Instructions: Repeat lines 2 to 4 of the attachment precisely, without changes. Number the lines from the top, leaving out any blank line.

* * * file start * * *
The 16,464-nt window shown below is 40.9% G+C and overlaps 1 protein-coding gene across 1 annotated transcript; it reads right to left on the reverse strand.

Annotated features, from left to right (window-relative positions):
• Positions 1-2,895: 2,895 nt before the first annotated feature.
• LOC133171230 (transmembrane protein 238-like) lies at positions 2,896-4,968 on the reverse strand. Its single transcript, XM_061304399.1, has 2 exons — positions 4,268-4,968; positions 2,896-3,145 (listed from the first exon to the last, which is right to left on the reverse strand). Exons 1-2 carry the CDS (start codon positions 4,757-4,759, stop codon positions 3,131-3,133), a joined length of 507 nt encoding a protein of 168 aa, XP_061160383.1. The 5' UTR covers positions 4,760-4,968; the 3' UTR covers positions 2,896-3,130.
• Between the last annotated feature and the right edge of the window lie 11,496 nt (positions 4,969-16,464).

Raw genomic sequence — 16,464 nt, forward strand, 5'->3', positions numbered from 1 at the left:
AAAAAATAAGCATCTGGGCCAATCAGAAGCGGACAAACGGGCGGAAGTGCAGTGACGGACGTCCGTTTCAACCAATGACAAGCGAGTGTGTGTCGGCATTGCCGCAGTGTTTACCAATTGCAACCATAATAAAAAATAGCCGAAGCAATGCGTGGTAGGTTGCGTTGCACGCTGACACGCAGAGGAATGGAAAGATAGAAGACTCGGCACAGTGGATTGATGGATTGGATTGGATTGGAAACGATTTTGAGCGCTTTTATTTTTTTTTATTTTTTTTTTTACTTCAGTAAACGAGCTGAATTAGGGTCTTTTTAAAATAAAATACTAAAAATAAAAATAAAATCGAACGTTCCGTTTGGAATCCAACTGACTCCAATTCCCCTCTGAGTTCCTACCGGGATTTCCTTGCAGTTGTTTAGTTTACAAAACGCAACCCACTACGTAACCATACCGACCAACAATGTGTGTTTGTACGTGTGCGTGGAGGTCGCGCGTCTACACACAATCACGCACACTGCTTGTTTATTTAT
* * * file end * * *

Annotated features, from left to right (window-relative positions):
• Positions 1-2,895: 2,895 nt before the first annotated feature.
• LOC133171230 (transmembrane protein 238-like) lies at positions 2,896-4,968 on the reverse strand. Its single transcript, XM_061304399.1, has 2 exons — positions 4,268-4,968; positions 2,896-3,145 (listed from the first exon to the last, which is right to left on the reverse strand). Exons 1-2 carry the CDS (start codon positions 4,757-4,759, stop codon positions 3,131-3,133), a joined length of 507 nt encoding a protein of 168 aa, XP_061160383.1. The 5' UTR covers positions 4,760-4,968; the 3' UTR covers positions 2,896-3,130.